'No country will be able to get everyone out of Afghanistan': Defense Secretary of United Kingdom

Afghans attempt to get into Kabul airport yesterday

'No country will be able to get everyone out': Defense Secretary admits desperate Afghans trying to flee to the UK will have to bypass Taliban after August 31

The Ministry of Defense is creating "hubs" to deal with Afghan refugees in countries such as Pakistan and Turkey.

However, Defense Secretary Ben Wallace said Afghans fleeing the Taliban may have to withdraw themselves.

It comes amid fears of an August 31 rescue deadline when the US is believed to be withdrawing its remaining forces.

There cannot be 900 British troops in Afghanistan without the logistical support of 6,000 American troops in Kabul.

So they will have to finish the evacuation before that point to allow them to escape safely from Afghanistan.

Defense Secretary Ben Wallace announced today that Afghans trying to flee to Britain to escape the Taliban would have to make their way to the border if the Americans do not delay their departure from the country.

In a powerfully poignant article in The Mail on Sunday, Wallace warned that time is "running by time, and impossible to stop" the UK's mission to rescue thousands of Afghans entitled to come to the UK.

Realizing that "no country will be able to get everyone out," Wallace also announced that a series of "processing centers" would be set up in countries neighboring Afghanistan for refugees who could escape. If they can prove their right to come to the UK, they will be flown to Britain.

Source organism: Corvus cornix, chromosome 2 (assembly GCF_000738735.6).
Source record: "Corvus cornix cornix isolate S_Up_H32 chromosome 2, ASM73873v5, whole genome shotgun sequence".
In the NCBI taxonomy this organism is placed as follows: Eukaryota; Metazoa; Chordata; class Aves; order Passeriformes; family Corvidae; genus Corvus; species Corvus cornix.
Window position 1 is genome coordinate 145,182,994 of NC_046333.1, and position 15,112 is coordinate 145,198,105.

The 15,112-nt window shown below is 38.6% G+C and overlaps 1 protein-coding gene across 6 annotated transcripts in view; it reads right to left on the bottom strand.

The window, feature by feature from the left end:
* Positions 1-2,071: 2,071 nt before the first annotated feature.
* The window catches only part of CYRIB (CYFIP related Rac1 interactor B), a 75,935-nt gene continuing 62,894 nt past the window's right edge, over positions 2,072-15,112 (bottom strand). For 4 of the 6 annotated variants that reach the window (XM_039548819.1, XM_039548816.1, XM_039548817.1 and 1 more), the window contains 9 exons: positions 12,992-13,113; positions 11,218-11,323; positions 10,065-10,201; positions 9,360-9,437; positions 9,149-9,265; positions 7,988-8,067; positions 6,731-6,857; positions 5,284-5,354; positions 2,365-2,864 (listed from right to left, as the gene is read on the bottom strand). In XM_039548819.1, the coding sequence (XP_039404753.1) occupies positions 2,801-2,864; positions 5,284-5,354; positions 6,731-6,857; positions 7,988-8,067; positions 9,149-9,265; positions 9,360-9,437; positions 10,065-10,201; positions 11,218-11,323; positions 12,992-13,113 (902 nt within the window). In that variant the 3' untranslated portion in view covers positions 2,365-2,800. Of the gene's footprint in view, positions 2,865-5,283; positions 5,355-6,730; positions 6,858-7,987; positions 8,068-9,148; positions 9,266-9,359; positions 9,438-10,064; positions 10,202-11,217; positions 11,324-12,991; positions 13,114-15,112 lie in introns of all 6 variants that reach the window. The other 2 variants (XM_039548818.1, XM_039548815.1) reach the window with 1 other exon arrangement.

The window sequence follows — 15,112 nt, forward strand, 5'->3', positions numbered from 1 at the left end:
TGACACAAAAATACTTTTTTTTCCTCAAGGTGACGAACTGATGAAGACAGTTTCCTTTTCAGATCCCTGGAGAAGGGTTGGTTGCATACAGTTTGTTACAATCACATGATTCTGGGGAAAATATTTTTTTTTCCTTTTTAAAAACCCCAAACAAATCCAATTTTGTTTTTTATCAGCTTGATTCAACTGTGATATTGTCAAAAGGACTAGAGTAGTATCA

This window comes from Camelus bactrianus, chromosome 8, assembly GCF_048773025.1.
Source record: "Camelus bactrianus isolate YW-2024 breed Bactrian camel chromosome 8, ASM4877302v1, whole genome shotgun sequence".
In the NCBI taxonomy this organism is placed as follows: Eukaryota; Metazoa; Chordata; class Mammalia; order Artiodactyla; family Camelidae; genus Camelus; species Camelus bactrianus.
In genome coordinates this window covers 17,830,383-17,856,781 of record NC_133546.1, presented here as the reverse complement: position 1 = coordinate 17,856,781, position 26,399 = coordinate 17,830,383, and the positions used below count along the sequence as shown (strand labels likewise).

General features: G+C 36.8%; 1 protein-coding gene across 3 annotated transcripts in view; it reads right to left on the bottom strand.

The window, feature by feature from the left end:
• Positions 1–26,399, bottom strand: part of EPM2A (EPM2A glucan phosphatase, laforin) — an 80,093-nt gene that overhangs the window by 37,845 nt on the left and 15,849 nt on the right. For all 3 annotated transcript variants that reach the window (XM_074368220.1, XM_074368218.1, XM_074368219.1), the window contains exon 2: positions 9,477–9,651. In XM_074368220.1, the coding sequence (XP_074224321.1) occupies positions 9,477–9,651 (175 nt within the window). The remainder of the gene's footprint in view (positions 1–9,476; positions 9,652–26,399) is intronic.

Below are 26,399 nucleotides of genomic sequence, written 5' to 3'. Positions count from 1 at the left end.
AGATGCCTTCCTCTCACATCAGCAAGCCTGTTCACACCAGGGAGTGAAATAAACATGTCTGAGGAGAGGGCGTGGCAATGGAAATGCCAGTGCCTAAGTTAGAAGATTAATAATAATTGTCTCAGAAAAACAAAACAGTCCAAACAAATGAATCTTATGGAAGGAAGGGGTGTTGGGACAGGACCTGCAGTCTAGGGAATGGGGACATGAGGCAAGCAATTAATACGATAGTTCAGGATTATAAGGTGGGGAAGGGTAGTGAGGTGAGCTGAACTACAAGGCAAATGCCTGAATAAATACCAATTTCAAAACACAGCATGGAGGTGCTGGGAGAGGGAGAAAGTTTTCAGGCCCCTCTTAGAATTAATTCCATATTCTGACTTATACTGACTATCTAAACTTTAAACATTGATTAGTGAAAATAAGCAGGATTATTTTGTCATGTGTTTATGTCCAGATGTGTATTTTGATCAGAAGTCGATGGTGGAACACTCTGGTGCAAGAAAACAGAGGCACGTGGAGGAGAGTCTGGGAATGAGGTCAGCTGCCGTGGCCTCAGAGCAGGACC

The Department of Defense is looking at establishing hubs in countries like Pakistan and Turkey - but amazingly, it is also exploring whether the Taliban might allow the UK to maintain its "presence" in Kabul after the Americans leave.

Wallace made a persuasive plea to Washington to delay the US departure date beyond August 31, writing: "Maybe the Americans will be allowed to stay longer, and we will have our full support if they do."

The 900 British soldiers could not survive without the logistical support of the 6000 American forces in Kabul. They would have to finish the evacuation before that point to allow enough time to secure their safe exit.

Wallace's announcement coincided with scenes of a massacre at Kabul airport yesterday, with reports that at least 4 women were killed in a stampede.

Yesterday, US citizens were warned not to go to the airport amid fears that armed men might kidnap them. The US State Department said the US side of the airport would be closed for 48 hours. The British section remained open.

According to the Ministry of Defense, 3,821 Britons and Afghans have been evacuated from Kabul, where 1,000 British soldiers are stationed. About 3,500 people are still waiting to be airlifted.

Last night, a Defense Ministry source said the announcement of the refugee centers was meant to show "honesty" about the thousands of British allies likely to be behind them.

In a separate announcement last night, Foreign Secretary Dominic Raab said Britain had "stepped up to the mark" after granting him 200 visa waivers for Afghan journalists to flee.

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